As a Canadian historian, though, the words of Cartier’s epitaph have challenged me to think more deeply about the construction of this field as a whole. After leaving Quebec City in May, these words have oriented my attention towards how little impact some of these changes have made in some areas of Canadian historiography. At a recent round table on Confederation (a subject about which discussion will undoubtedly increase over the coming months), I was surprised that colonialism and Indigenous peoples were not a principal area of discussion (though one panelist did address the subject directly and substantively). Though it is true that no Indigenous people were invited to the table at Charlottetown or Quebec, the inscription on Cartier’s memorial suggests just how much was at stake during these negotiations.
Far from a marginal subject, Indigenous experiences of Confederation were visceral. Gabrielle Slowey has recently laid this out quite well as part of Active History and Canada Watch’s partnership on the Confederation Debates. To use her words: “Even though Indigenous peoples were absent from the minds of those that would ultimately lay the foundations for the Canadian nation, Indigenous lands… were not. Indeed, the opposite: Indigenous lands were and remain central to the Canadian Confederation project.”
Likewise, over the past two years I’ve been working on a project that has led me to explore the lives of three elite Lower and Upper Canadians: Andrew Stuart, John Neilson and Egerton Ryerson. What I have found reinforces a conclusion Don Smith has made about Ryerson’s relationship with Kahkewaquonaby (Peter Jones); these three men had substantive and important relationships, and in some cases friendships, with Indigenous neighbours. Furthermore, they were all involved with, and highly influential in pushing for, public education and moderate political reform during the first half of the nineteenth century (incidentally, though he is not part of my project, we could also add Joseph Howe to this list).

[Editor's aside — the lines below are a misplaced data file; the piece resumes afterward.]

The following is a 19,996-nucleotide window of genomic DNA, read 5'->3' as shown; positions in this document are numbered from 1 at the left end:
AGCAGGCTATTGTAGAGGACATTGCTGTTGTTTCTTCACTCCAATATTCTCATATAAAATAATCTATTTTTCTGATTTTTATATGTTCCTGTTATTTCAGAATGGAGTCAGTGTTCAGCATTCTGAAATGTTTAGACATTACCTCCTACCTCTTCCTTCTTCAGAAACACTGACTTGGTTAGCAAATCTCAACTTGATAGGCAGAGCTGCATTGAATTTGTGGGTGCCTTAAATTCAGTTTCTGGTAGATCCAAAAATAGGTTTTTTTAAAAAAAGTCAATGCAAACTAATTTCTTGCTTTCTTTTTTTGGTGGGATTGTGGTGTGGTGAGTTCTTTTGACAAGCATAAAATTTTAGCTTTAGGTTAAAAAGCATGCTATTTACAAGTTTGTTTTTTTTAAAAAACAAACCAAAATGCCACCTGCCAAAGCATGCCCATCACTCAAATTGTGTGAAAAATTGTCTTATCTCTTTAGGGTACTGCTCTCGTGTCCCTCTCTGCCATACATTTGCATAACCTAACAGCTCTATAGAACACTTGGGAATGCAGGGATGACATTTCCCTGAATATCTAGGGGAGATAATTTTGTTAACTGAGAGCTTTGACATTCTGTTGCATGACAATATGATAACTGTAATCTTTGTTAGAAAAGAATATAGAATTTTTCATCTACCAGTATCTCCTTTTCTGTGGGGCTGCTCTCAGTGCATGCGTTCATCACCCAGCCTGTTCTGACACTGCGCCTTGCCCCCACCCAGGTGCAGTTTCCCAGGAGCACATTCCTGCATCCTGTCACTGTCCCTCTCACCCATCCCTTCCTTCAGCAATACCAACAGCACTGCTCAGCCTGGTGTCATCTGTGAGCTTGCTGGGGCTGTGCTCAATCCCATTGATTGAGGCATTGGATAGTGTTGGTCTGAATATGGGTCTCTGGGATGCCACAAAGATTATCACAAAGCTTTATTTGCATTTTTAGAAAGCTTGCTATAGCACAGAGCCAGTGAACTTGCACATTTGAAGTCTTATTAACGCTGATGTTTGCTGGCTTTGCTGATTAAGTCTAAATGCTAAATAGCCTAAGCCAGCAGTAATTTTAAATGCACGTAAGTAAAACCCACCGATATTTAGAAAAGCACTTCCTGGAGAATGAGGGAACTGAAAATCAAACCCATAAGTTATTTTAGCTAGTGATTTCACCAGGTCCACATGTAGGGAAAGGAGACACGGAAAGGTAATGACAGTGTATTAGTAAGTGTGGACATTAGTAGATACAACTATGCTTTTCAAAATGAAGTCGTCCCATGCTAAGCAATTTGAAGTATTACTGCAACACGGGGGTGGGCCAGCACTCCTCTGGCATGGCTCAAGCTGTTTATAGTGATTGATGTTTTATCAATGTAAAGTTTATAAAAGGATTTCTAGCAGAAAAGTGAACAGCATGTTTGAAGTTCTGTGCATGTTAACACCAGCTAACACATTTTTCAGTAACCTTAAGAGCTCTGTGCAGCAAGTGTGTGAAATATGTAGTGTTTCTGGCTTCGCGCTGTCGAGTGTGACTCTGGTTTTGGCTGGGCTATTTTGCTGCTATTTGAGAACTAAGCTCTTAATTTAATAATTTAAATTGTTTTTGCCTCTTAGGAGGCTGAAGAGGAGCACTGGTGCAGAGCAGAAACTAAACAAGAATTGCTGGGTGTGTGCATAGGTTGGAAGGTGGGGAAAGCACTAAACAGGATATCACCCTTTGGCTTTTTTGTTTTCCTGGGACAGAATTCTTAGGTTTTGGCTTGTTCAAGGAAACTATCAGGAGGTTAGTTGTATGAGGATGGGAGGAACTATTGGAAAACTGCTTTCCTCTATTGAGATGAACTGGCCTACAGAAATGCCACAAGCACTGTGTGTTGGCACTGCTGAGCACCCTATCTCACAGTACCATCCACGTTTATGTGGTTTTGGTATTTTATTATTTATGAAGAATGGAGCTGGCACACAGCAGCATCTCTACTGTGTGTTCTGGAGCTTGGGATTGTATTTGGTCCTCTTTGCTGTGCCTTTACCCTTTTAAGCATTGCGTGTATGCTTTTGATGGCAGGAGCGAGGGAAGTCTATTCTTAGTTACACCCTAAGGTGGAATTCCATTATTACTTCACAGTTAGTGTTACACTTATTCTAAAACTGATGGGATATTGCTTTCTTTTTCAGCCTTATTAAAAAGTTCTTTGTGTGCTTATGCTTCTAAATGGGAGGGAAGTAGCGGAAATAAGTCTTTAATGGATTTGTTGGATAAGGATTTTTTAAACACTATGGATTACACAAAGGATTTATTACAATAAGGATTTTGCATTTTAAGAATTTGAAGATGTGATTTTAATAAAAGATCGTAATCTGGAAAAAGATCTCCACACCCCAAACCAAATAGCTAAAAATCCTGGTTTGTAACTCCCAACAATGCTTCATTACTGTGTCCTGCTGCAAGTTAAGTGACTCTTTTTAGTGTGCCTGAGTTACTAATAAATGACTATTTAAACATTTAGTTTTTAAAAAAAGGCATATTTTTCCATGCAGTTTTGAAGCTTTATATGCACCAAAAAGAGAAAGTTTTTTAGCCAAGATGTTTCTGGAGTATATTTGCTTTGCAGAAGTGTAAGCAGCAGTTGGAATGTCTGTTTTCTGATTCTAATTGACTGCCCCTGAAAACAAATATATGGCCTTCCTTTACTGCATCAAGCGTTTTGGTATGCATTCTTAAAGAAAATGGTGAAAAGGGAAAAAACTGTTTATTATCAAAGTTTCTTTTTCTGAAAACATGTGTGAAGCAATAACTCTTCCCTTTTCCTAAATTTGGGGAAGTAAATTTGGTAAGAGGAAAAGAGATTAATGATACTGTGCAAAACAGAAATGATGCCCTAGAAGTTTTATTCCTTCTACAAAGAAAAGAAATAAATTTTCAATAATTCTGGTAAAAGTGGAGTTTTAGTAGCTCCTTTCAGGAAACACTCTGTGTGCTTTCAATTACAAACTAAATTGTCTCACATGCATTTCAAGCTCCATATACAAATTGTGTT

Traditionally in the historiography, these are neither marginal men, nor marginal subjects. So I took to the library to begin some background reading. As a historian primarily of the seventeenth and eighteenth century, what I found surprised me. There is almost no literature that addresses these relationships or their implications. Furthermore, if we set aside books that directly focus on topics related to Indigenous peoples, like Don Smith’s Mississauga Portraits, reference to First Peoples in the historiography of this period seems to be scant.
To verify my observations, I took a look at the indexes of fifteen relatively prominent books that cover Lower and Upper Canadian history, with an orientation towards the early-nineteenth century reform movement and history of education. Of those fifteen 200-300 page books, only 106 pages directly referenced Indigenous peoples (many only in passing). Three of those books cover more than half of the total references (Cecilia Morgan’s Public Men and Virtuous Women; Colin Read’s The Rising in Western Upper Canada; Paul Axelrod’s The Promise of Schooling). A more verifiable study is certainly needed, but what this suggests is that for subjects seemingly unrelated to Indigenous peoples, discussion of the broader historical context, whereby Indigenous lands were actively repopulated by Europeans, remains minimal.
The central point here is not to chastise historians working in these fields, or to suggest all Canadian history must address the history of Indigenous peoples. It is quite possible, even likely, that many historical subjects relevant to Canada’s nineteenth-century history were not shaped by Indigenous peoples. It is equally true that the politicians who crafted the country’s first constitution did not consult or include Indigenous leaders. And yet, the broader historical context in which the events of the nineteenth century took place was one that involved the near complete repopulating and legislating of Indigenous Lands and Peoples by more-or-less foreign powers. Surely this important transition requires more than a page or two of discussion. Though this type of reflection is often implied in many of these works, without explicit acknowledgement of Canada’s colonial legacy our projects ring out like the words below Cartier’s feet in Parc Montmorency: Canadian history begins with Europeans and their legacy. No need to think about Indigenous peoples, we know their influence was minimal and their pasts simply didn’t matter to the subject at hand.